New images from NASA’s Lunar Reconnaissance Orbiter (LRO) appear to show the crash site where the Japanese Hakuto-R Mission 1 lunar lander impacted the surface of the Moon a month ago.
The refrigerator-sized HAKUTO-R was built by the startup company iSpace and was launched in December 2022 with the goal of becoming the first commercial lunar lander to touch down safely on the Moon. However, during landing operations on April 25, 2023, communications ceased just moments before touchdown should have occurred, and the lander was presumed lost.
A day later, LRO flew over Hakuto-R’s targeted landing area and took ten images around the landing site with its Narrow Angle Cameras (NACs). The LRO team said the images covered a region roughly 40 km by 45 km (25 X 28 miles). For a ‘before and after’ comparison, they were able to use a NAC image acquired before the landing to hunt for the remains of the lander by searching for any changes in the landscape.
Someone on the team must have eagle-eye vision, as the changes are quite subtle.
Before and after comparison of the impact site without annotations. Credit: NASA/GSFC/Arizona State University.
Hakuto-R was programmed to descend into the 86-km (54-mile) -wide Atlas Crater, located in the northeast quadrant of the Moon’s near side. The LRO Camera (LROC) team said they identified an unusual surface change near the intended landing site, noting at least four prominent pieces of debris and several small changes. In the center of the image above, a bright object appears in the ‘blink’ comparision, as well as several bright pixels and dark pixels surrounding it. The larger dark objects that are in both the before and after shot are nearby boulders. The camera team suggested the new objects could be a small crater at the center with different parts of the lander body surrounding it. They said this site will be analyzed more over the coming months as LROC has the opportunity to re-image the site under various lighting and viewing geometries.
This ratio image, below, which was created by dividing the data from the after and before images shows the impact site a little clearer. The LRO team said the impact created an area of higher reflectance, approximately 60-80 meters (200-270 ft) across.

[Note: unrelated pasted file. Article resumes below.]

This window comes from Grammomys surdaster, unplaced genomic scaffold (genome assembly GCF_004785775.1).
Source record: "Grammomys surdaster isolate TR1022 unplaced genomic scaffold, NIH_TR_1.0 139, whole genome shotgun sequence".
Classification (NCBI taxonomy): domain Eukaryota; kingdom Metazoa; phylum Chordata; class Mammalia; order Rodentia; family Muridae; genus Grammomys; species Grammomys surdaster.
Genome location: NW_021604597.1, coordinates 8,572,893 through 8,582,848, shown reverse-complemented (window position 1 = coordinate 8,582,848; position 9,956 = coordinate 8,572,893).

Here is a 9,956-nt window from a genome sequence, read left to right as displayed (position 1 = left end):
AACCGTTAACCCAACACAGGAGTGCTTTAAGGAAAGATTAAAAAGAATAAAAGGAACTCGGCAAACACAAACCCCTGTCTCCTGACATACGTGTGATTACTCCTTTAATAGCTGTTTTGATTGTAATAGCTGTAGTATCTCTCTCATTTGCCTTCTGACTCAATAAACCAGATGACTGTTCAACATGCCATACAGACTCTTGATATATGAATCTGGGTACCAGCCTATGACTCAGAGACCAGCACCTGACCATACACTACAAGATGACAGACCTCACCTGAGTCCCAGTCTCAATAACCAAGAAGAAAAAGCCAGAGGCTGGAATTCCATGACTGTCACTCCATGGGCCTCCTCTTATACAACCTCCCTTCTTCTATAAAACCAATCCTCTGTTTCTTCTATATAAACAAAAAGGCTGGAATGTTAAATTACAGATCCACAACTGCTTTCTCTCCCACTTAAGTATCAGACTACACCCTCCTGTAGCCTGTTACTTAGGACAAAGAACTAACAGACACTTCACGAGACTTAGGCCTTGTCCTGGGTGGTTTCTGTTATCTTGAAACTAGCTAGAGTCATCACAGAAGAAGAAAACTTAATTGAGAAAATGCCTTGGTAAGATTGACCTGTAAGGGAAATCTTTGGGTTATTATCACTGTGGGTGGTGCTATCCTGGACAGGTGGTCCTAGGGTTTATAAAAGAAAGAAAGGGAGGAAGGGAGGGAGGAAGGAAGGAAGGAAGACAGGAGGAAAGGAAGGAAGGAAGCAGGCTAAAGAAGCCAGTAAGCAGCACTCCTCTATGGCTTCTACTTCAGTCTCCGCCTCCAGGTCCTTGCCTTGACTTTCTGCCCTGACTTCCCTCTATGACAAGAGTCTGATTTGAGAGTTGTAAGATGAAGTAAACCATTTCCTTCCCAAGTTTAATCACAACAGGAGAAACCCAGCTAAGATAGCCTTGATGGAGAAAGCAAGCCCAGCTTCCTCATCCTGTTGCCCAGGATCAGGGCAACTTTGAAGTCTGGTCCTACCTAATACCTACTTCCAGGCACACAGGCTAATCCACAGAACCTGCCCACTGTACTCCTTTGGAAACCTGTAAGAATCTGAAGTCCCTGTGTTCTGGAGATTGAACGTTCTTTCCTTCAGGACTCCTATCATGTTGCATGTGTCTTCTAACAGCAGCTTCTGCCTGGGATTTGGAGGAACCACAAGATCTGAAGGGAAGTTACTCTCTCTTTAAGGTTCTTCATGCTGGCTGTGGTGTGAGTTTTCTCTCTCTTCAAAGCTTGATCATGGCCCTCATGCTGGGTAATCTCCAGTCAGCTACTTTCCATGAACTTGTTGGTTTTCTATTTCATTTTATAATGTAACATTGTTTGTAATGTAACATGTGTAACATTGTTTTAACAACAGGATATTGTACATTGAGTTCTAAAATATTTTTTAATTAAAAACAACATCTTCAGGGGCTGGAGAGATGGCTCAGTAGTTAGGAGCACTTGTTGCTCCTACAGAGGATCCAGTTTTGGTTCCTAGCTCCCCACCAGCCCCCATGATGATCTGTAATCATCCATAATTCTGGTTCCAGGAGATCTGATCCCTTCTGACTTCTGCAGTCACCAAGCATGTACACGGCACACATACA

Ratio image created by dividing the after (M1437131607R) and before (M192675639R) images. The impact created an area of higher reflectance, approximately 60-80 m across [NASA/GSFC/Arizona State University].
The ispace Series 1 Lunar Lander stood about 2.3 meters tall (7.5 ft) and has four landing legs, and fully fueled with its payload, it weighed roughly 1000 kg (2,200 lbs). The main body is an octagonal prism, 1.6 meters high and about 1.6 meters (5.25 X 5.25 ft) across its widest diameter. It has one main landing thruster and six assist thrusters. Its electronics are powered by solar panels.
If it had been successful, it would have deployed two mini-rovers for surface exploration, and other payloads would have conducted scientific experiments for government and commercial space efforts.
A screenshot from ispace’s webcast shows an animation of the the Hakuto-R lander descending as the mission team watches. Credit: ispace via YouTube.
Hakuto-R mission launched on Dec. 11, 2022 along with the Lunar Flashlight mission on a SpaceX Falcon 9 rocket. Hakuto-R was originally designed for the Google Lunar XPrize, but it got a chance to launch later, long after the competition was over.
The webcast of the landing was exciting to watch, and was heartbreaking to see the faces of the team when they realized the landing failed.
iSpace is planning a second lunar lander mission perhaps in 2024, depending on the success of this first mission. In addition to launching lunar landers, the company aims to one day deploy satellites.